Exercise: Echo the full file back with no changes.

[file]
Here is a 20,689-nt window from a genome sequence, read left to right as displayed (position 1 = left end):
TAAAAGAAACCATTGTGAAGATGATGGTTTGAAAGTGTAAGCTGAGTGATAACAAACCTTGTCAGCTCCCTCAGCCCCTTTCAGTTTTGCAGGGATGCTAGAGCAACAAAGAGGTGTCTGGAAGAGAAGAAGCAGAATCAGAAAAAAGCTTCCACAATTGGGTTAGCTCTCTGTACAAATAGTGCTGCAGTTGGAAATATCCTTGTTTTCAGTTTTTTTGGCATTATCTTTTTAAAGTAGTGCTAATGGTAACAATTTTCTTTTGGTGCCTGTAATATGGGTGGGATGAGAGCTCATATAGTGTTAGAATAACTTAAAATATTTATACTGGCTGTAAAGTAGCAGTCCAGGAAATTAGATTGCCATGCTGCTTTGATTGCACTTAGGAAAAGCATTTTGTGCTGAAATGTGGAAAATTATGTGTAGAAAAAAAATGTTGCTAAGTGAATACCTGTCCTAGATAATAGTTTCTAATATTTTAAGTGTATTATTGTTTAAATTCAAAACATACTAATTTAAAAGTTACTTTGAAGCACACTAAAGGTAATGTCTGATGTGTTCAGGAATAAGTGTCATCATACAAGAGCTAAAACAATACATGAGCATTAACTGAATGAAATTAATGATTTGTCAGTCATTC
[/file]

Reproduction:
Here is a 20,689-nt window from a genome sequence, read left to right as displayed (position 1 = left end):
TAAAAGAAACCATTGTGAAGATGATGGTTTGAAAGTGTAAGCTGAGTGATAACAAACCTTGTCAGCTCCCTCAGCCCCTTTCAGTTTTGCAGGGATGCTAGAGCAACAAAGAGGTGTCTGGAAGAGAAGAAGCAGAATCAGAAAAAAGCTTCCACAATTGGGTTAGCTCTCTGTACAAATAGTGCTGCAGTTGGAAATATCCTTGTTTTCAGTTTTTTTGGCATTATCTTTTTAAAGTAGTGCTAATGGTAACAATTTTCTTTTGGTGCCTGTAATATGGGTGGGATGAGAGCTCATATAGTGTTAGAATAACTTAAAATATTTATACTGGCTGTAAAGTAGCAGTCCAGGAAATTAGATTGCCATGCTGCTTTGATTGCACTTAGGAAAAGCATTTTGTGCTGAAATGTGGAAAATTATGTGTAGAAAAAAAATGTTGCTAAGTGAATACCTGTCCTAGATAATAGTTTCTAATATTTTAAGTGTATTATTGTTTAAATTCAAAACATACTAATTTAAAAGTTACTTTGAAGCACACTAAAGGTAATGTCTGATGTGTTCAGGAATAAGTGTCATCATACAAGAGCTAAAACAATACATGAGCATTAACTGAATGAAATTAATGATTTGTCAGTCATTC